The county commission met with state lawmakers representing Douglas County districts recently to begin work on a compromise plan to allow proposed changes to the election board after a rift between the two delayed action on both.
“At least we’re talking now,” Worthan said.
Early this year, county leaders asked the county legislative delegation to back local legislation to increase the tax on overnight stays at the four motels in unincorporated Douglas from its current 5 percent to 8 percent.
The increase would raise Douglas County’s tax rate to that of Douglasville, which increased its tax in recent years to build its new downtown conference center, and allow the county to hire someone to promote local attractions and act as curator for the county’s history museum in the old courthouse.
The Douglas County Democratic Party then asked District 35 State Sen. Donzella James, D-College Park, to file legislation to change the selection process for the election board in a way that likely would have established a Democratic majority. The majority Republican county commission opposed the plan and James then chose to hold her support for the tax increase – delaying it for a year. Both James and District 30 State Sen. Mike Dugan, R-Carrollton, had to back the legislation before the full Georgia Legislature would consider it.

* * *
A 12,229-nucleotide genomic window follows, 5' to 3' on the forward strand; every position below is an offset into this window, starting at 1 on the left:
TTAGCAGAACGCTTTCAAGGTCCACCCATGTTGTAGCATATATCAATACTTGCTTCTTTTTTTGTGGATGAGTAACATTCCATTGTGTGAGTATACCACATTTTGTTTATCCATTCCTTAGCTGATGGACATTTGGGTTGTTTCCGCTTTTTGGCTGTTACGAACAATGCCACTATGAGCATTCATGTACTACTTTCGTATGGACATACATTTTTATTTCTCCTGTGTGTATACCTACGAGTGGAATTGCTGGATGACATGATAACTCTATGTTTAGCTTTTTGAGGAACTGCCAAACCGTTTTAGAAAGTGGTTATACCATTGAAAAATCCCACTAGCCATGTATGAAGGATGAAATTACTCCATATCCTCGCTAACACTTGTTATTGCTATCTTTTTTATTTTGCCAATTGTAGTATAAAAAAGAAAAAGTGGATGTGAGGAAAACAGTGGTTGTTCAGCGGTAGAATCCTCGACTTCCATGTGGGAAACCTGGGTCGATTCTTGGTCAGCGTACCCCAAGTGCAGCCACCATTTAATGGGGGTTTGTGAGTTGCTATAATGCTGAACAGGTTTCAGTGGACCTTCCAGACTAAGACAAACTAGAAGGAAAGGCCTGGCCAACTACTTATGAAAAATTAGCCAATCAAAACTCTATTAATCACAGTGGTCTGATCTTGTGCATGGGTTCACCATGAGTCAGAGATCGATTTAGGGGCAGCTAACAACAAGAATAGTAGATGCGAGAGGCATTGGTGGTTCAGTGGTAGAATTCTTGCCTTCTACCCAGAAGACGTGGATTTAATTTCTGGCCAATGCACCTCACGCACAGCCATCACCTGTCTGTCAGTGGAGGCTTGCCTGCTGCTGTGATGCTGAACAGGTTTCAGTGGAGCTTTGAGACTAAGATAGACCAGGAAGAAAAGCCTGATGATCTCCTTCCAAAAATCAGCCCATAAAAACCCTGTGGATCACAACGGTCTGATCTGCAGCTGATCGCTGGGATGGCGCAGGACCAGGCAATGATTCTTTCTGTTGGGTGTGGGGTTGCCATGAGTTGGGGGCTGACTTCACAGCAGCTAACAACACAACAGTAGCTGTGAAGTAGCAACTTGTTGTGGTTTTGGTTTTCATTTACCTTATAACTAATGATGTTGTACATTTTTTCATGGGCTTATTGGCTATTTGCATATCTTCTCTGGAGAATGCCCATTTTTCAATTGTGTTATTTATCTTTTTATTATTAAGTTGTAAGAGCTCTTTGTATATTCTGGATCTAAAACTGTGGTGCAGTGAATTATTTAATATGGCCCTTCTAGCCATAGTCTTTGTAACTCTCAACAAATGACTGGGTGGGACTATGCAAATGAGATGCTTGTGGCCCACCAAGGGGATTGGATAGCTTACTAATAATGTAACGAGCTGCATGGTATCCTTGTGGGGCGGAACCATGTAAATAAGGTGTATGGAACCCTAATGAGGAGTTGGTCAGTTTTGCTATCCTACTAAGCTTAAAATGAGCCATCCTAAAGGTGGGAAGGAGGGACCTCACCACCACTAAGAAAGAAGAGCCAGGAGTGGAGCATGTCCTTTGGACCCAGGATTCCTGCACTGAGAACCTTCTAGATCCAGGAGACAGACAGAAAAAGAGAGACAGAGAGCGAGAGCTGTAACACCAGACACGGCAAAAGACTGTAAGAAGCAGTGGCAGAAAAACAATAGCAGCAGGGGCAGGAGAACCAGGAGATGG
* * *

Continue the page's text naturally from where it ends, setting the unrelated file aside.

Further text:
James said she was reconsidering her position following the recent meeting, which included information on a plan for a 350-room Westin hotel on the Foxhall Farms resort site in southeast Douglas County.
“I’m looking at [the tax increase] now,” James said. “I just need to know what the money is for.”
A tax increase sometimes is needed if it leads to needed projects or initiatives, she said.
“I don’t want to hire just a [museum] curator,” she said.
If built, the $135 million project would give the county the ability to raise as much annual tax revenue as the city. County leaders, however, have not committed to the plan because Foxhall leaders asked the government for an almost $39 million bond that reportedly would give the Development Authority of Douglas County ownership of an attached conference center and exhibition center.
James said the meeting was needed because of the variety of opinions among the clashing personalities in the delegation and county commission.
She said the change was needed because Douglas County has become more diverse in recent years. The former Republican stronghold narrowly supported President Barack Obama, a Democrat, in the last two elections.
“I was glad we had that meeting,” James said. “It was at least a start.”
The election board legislation in its current form states the membership should be changed on Jan. 1, 2014 – something Worthan opposes because of the need for experienced members overseeing the 2014 elections, he said.